CERTIORARI TO THE UNITED STATES COURT OF APPEALS FOR THE DISTRICT OF COLUMBIA CIRCUIT.
Powell, J., delivered the opinion of the Court, in which Brennan, White, Marshall, Blackmun, Rehnquist, Stevens, and O'connor, JJ., joined. Brennan, J., filed a concurring opinion, in which Marshall and Blackmun, JJ., joined, post, p. 820. Brennan, White, Marshall, and Blackmun, JJ., filed a separate concurring statement, post, p. 821. Rehnquist, J., filed a concurring opinion, post, p. 822. Burger, C. J., filed a dissenting opinion, post, p. 822.
JUSTICE POWELL delivered the opinion of the Court.
The issue in this case is the scope of the immunity available to the senior aides and advisers of the President of the United States in a suit for damages based upon their official acts.
In this suit for civil damages petitioners Bryce Harlow and Alexander Butterfield are alleged to have participated in a conspiracy to violate the constitutional and statutory rights of the respondent A. Ernest Fitzgerald. Respondent avers that petitioners entered the conspiracy in their capacities as senior White House aides to former President Richard M. Nixon. As the alleged conspiracy is the same as that involved in Nixon v. Fitzgerald, ante, p. 731, the facts need not be repeated in detail.
Respondent claims that Harlow joined the conspiracy in his role as the Presidential aide principally responsible for congressional relations.*fn1 At the conclusion of discovery the
supporting evidence remained inferential. As evidence of Harlow's conspiratorial activity respondent relies heavily on a series of conversations in which Harlow discussed Fitzgerald's dismissal with Air Force Secretary Robert Seamans.*fn2 The other evidence most supportive of Fitzgerald's claims consists of a recorded conversation in which the President later voiced a tentative recollection that Harlow was "all for canning" Fitzgerald.*fn3
Disputing Fitzgerald's contentions, Harlow argues that exhaustive discovery has adduced no direct evidence of his involvement
in any wrongful activity.*fn4 He avers that Secretary Seamans advised him that considerations of efficiency required Fitzgerald's removal by a reduction in force, despite anticipated adverse congressional reaction. Harlow asserts he had no reason to believe that a conspiracy existed. He contends that he took all his actions in good faith.*fn5
Petitioner Butterfield also is alleged to have entered the conspiracy not later than May 1969. Employed as Deputy Assistant to the President and Deputy Chief of Staff to H. R. Haldeman,*fn6 Butterfield circulated a White House memorandum in that month in which he claimed to have learned that Fitzgerald planned to "blow the whistle" on some "shoddy purchasing practices" by exposing these practices to public view.*fn7 Fitzgerald characterizes this memorandum as evidence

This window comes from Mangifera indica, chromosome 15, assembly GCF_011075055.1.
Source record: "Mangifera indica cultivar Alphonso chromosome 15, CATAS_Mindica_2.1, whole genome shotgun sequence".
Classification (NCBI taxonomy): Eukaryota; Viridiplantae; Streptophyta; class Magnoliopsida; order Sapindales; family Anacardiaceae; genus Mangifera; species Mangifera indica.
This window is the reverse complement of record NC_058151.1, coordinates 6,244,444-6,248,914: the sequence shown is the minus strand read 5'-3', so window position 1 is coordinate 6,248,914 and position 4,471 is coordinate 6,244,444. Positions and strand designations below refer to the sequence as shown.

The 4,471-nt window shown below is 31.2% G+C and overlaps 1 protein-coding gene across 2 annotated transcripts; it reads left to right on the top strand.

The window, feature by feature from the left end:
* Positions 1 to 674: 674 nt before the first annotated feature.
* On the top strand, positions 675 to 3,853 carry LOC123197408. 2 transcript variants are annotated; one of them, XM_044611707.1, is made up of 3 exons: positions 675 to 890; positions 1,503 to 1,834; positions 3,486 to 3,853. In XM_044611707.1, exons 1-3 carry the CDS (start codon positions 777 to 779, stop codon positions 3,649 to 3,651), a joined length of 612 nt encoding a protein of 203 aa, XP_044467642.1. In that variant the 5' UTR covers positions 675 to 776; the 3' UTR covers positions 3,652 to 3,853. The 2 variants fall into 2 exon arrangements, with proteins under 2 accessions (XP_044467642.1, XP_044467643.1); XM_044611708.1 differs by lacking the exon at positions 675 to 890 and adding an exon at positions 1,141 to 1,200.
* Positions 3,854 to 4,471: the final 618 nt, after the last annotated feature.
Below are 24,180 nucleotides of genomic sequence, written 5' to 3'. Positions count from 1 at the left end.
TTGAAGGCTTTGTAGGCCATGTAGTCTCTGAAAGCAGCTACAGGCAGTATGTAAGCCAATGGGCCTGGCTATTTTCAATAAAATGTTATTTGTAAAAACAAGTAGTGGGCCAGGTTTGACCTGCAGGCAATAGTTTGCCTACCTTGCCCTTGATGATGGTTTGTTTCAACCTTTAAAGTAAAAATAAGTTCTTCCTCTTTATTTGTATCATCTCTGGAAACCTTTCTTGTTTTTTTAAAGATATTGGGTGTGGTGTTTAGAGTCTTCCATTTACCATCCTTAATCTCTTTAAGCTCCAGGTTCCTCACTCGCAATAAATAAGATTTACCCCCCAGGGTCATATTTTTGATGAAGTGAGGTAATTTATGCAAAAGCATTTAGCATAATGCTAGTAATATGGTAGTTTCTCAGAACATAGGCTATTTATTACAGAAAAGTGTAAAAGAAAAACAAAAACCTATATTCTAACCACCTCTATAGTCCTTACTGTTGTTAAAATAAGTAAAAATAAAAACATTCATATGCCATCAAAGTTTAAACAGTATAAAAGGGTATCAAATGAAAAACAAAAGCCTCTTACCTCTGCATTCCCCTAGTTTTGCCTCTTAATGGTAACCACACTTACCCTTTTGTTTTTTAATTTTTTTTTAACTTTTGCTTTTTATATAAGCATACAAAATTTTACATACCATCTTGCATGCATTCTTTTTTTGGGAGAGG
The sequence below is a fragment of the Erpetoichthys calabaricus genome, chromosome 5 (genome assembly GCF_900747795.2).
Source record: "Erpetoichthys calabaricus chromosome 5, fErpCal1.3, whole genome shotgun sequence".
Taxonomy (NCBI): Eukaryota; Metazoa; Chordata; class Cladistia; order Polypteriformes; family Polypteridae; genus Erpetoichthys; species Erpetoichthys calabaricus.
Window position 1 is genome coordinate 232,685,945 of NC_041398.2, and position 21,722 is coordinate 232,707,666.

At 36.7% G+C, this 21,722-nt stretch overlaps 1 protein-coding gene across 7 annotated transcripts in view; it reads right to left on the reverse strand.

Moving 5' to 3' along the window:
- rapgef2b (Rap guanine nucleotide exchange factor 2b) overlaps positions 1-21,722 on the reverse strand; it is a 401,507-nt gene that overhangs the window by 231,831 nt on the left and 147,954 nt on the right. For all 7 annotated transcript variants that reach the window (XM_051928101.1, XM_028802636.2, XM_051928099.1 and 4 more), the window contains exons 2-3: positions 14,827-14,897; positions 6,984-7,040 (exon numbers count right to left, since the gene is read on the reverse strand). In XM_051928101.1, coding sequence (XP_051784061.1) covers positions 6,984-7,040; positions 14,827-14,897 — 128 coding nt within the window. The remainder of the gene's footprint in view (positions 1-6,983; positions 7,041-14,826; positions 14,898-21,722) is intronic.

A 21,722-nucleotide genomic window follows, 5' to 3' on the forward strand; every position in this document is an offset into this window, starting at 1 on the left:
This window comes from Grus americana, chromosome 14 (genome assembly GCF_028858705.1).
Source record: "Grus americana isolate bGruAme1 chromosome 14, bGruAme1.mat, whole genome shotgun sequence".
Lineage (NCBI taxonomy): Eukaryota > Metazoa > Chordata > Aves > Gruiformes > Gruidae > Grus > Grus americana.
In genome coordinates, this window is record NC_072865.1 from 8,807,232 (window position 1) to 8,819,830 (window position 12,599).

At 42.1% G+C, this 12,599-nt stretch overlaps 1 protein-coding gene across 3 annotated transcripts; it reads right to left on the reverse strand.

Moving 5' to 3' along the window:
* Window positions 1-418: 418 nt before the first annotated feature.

that Butterfield had commenced efforts to secure Fitzgerald's retaliatory dismissal. As evidence that Butterfield participated in the conspiracy to conceal his unlawful discharge and prevent his reemployment, Fitzgerald cites communications between Butterfield and Haldeman in December 1969 and January 1970. After the President had promised at a press conference to inquire into Fitzgerald's dismissal, Haldeman solicited Butterfield's recommendations. In a subsequent memorandum emphasizing the importance of "loyalty," Butterfield counseled against offering Fitzgerald another job in the administration at that time.*fn8
For his part, Butterfield denies that he was involved in any decision concerning Fitzgerald's employment status until Haldeman sought his advice in December 1969 -- more than a month after Fitzgerald's termination had been scheduled and announced publicly by the Air Force. Butterfield states that he never communicated his views about Fitzgerald to any official of the Defense Department. He argues generally that nearly eight years of discovery have failed to turn up any evidence that he caused injury to Fitzgerald.*fn9
Together with their co-defendant Richard Nixon, petitioners Harlow and Butterfield moved for summary judgment on February 12, 1980. In denying the motion the District Court upheld the legal sufficiency of Fitzgerald's Bivens (Bivens v. Six Unknown Fed. Narcotics Agents, 403 U.S. 388 (1971)) claim under the First Amendment and his "inferred" statutory causes of action under 5 U. S. C. § 7211 (1976 ed., Supp. IV) and 18 U. S. C. § 1505.*fn10 The court
found that genuine issues of disputed fact remained for resolution at trial. It also ruled that petitioners were not entitled to absolute immunity. App. to Pet. for Cert. 1a-3a.
Independently of former President Nixon, petitioners invoked the collateral order doctrine and appealed the denial of their immunity defense to the Court of Appeals for the District of Columbia Circuit. The Court of Appeals dismissed the appeal without opinion. Id., at 11a-12a. Never having determined the immunity available to the senior aides and advisers of the President of the United States, we granted certiorari. 452 U.S. 959 (1981).*fn11
As we reiterated today in Nixon v. Fitzgerald, ante, p. 731, our decisions consistently have held that government officials are entitled to some form of immunity from suits for damages. As recognized at common law, public officers require this protection to shield them from undue interference with their duties and from potentially disabling threats of liability.